Right now, I should be writing a ten page research paper that I have not started. It’s due on Monday. So far, I completed the heading. Pathetic.
Instead, I’m blogging. Why? Because my entire life, I have been a procrastinator.
I have spent many nights (and wee hours of the morning) sweating bullets with each swipe of the keyboard, wondering if I would finish on time. Many energy drink companies owe their gross total profits to me. I checked Facebook and Twitter nine times in the past thirty minutes, even though I know that there are no new notifications or updates. What is wrong with me? I AM A MONSTER!
Just to waste more time, typically I’ll go through a never-ending procrastination guilt cycle, where I ask myself why I do this…Why do I wait until the last minute? Why do I give myself unnecessary stress when I could have easily began to work earlier? After each stressful assignment that I barely finish on time, I always make a vow to start my next project earlier. Unfortunately, it never happens.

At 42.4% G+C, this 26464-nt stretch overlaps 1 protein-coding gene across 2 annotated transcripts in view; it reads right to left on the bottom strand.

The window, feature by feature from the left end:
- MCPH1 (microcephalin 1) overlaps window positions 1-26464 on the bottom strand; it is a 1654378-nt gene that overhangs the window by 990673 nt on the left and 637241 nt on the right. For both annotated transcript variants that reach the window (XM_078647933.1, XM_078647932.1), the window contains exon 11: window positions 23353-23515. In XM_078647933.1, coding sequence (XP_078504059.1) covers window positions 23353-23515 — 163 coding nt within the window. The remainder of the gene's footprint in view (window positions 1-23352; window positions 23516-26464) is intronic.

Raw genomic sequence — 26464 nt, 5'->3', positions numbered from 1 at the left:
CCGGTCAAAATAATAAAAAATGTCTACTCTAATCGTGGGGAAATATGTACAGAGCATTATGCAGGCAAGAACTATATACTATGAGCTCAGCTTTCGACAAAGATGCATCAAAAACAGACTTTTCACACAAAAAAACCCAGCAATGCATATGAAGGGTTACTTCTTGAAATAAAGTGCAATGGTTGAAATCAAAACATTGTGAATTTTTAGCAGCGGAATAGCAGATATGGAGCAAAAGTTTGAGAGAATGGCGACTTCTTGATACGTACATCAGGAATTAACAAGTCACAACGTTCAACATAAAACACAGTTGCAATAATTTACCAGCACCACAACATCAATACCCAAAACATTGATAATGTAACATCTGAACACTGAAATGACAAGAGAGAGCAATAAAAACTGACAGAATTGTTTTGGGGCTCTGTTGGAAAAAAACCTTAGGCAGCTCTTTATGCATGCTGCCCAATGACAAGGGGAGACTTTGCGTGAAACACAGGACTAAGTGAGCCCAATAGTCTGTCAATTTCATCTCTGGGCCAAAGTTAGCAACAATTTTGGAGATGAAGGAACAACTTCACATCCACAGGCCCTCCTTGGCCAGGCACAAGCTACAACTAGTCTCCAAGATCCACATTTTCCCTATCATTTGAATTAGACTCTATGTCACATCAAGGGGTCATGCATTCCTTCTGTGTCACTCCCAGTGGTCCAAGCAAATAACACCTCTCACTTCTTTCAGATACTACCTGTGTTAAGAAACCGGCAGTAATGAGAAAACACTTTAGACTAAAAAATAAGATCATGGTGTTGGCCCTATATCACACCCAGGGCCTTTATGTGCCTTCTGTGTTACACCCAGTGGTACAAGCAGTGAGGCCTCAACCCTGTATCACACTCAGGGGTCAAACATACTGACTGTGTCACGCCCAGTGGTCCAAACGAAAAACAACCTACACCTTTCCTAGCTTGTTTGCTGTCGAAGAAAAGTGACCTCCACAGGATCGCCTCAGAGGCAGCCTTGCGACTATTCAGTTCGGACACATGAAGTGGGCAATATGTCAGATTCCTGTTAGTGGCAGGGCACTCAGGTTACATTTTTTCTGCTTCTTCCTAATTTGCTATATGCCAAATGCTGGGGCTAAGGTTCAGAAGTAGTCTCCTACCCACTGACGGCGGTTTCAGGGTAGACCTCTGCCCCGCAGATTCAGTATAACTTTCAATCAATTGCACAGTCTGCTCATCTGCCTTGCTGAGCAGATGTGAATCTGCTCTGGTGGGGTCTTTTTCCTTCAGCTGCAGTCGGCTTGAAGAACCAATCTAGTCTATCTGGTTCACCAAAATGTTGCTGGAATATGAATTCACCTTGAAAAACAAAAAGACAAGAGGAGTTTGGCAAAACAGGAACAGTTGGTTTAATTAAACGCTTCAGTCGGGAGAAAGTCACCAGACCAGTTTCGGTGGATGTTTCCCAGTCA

While the term “procrastinator” usually has a negative connotation, I think it works for me. After some reflection, I think I am someone who works best under pressure. Sometimes I need a little extra push, and each ticking of the clock provides that motivation for me.
In fact, I think that for creative work, sometimes procrastination can be beneficial. According to a post by Dustin Wax,
One reason we procrastinate is that, while we know what we want to do, we need time to let the ideas “ferment” before we are ready to sit down and put them into action.
Occasionally, I need that time (or lack of time) to let my ideas run wild.
Instead of feeling guilty for my procrastination, perhaps I should accept my working style, and use it for my own benefit. To me, procrastination only presents a problem when someone does not complete their work. Although I may procrastinate, I have never missed a deadline or turned in a project late. There is a fine line between unproductive and procrastinating. As long as I get my work completed, I don’t see a problem with my procrastination model (except for the fact that I may die young from exponential amounts of stress…).
There’s a lot that you can miss in life if you only focus on your work. Like my friend Nick Sugai says, “Pressure makes diamonds”: